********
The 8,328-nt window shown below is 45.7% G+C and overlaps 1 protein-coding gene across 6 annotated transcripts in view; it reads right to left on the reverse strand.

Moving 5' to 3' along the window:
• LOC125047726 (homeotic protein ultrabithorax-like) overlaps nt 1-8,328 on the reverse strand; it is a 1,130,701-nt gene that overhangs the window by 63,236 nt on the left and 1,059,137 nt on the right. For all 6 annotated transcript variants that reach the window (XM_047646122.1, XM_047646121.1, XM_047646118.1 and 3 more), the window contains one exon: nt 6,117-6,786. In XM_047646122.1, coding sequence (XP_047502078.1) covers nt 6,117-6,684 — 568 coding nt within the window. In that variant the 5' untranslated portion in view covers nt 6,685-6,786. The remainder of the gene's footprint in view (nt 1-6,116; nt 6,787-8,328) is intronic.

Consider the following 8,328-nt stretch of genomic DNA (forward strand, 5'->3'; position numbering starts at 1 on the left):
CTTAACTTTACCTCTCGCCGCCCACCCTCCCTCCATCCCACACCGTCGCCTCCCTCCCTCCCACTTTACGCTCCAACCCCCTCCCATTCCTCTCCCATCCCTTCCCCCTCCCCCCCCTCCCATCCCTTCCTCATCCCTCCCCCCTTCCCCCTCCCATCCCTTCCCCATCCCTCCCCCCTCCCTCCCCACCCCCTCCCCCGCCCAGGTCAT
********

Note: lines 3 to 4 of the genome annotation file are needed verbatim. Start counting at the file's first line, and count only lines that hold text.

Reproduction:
• LOC125047726 (homeotic protein ultrabithorax-like) overlaps nt 1-8,328 on the reverse strand; it is a 1,130,701-nt gene that overhangs the window by 63,236 nt on the left and 1,059,137 nt on the right. For all 6 annotated transcript variants that reach the window (XM_047646122.1, XM_047646121.1, XM_047646118.1 and 3 more), the window contains one exon: nt 6,117-6,786. In XM_047646122.1, coding sequence (XP_047502078.1) covers nt 6,117-6,684 — 568 coding nt within the window. In that variant the 5' untranslated portion in view covers nt 6,685-6,786. The remainder of the gene's footprint in view (nt 1-6,116; nt 6,787-8,328) is intronic.

Consider the following 8,328-nt stretch of genomic DNA (forward strand, 5'->3'; position numbering starts at 1 on the left):